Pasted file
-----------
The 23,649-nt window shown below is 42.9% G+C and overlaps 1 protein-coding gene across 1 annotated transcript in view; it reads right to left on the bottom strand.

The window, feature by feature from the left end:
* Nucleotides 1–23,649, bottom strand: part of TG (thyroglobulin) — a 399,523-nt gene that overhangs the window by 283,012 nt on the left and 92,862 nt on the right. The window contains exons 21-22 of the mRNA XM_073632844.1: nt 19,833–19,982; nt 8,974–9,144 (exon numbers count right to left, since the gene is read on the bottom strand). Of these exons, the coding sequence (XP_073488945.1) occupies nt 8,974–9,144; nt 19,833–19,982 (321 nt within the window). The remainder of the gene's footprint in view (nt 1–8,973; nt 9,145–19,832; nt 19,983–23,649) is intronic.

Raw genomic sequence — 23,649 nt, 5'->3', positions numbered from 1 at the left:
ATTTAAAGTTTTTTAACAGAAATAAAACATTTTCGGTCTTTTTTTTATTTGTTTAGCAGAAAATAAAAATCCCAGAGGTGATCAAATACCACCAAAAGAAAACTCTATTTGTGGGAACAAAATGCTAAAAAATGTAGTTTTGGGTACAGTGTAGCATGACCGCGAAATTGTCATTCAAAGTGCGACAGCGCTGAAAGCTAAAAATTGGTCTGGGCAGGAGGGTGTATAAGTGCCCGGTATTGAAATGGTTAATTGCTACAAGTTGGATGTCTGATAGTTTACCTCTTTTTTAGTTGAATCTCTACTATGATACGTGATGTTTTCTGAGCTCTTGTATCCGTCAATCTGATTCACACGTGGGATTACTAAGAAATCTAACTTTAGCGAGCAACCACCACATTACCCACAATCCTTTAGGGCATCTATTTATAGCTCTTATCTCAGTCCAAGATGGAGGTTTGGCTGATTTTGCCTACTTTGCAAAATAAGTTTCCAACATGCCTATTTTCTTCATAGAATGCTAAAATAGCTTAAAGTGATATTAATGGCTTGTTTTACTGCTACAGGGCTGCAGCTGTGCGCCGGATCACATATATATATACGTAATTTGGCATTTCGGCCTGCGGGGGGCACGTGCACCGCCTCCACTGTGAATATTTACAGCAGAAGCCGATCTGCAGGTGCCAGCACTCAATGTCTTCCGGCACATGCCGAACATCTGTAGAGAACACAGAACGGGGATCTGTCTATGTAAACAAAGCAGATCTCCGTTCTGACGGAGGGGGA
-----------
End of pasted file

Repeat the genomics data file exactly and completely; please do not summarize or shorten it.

The 23,649-nt window shown below is 42.9% G+C and overlaps 1 protein-coding gene across 1 annotated transcript in view; it reads right to left on the bottom strand.

The window, feature by feature from the left end:
* Nucleotides 1–23,649, bottom strand: part of TG (thyroglobulin) — a 399,523-nt gene that overhangs the window by 283,012 nt on the left and 92,862 nt on the right. The window contains exons 21-22 of the mRNA XM_073632844.1: nt 19,833–19,982; nt 8,974–9,144 (exon numbers count right to left, since the gene is read on the bottom strand). Of these exons, the coding sequence (XP_073488945.1) occupies nt 8,974–9,144; nt 19,833–19,982 (321 nt within the window). The remainder of the gene's footprint in view (nt 1–8,973; nt 9,145–19,832; nt 19,983–23,649) is intronic.

Raw genomic sequence — 23,649 nt, 5'->3', positions numbered from 1 at the left:
ATTTAAAGTTTTTTAACAGAAATAAAACATTTTCGGTCTTTTTTTTATTTGTTTAGCAGAAAATAAAAATCCCAGAGGTGATCAAATACCACCAAAAGAAAACTCTATTTGTGGGAACAAAATGCTAAAAAATGTAGTTTTGGGTACAGTGTAGCATGACCGCGAAATTGTCATTCAAAGTGCGACAGCGCTGAAAGCTAAAAATTGGTCTGGGCAGGAGGGTGTATAAGTGCCCGGTATTGAAATGGTTAATTGCTACAAGTTGGATGTCTGATAGTTTACCTCTTTTTTAGTTGAATCTCTACTATGATACGTGATGTTTTCTGAGCTCTTGTATCCGTCAATCTGATTCACACGTGGGATTACTAAGAAATCTAACTTTAGCGAGCAACCACCACATTACCCACAATCCTTTAGGGCATCTATTTATAGCTCTTATCTCAGTCCAAGATGGAGGTTTGGCTGATTTTGCCTACTTTGCAAAATAAGTTTCCAACATGCCTATTTTCTTCATAGAATGCTAAAATAGCTTAAAGTGATATTAATGGCTTGTTTTACTGCTACAGGGCTGCAGCTGTGCGCCGGATCACATATATATATACGTAATTTGGCATTTCGGCCTGCGGGGGGCACGTGCACCGCCTCCACTGTGAATATTTACAGCAGAAGCCGATCTGCAGGTGCCAGCACTCAATGTCTTCCGGCACATGCCGAACATCTGTAGAGAACACAGAACGGGGATCTGTCTATGTAAACAAAGCAGATCTCCGTTCTGACGGAGGGGGA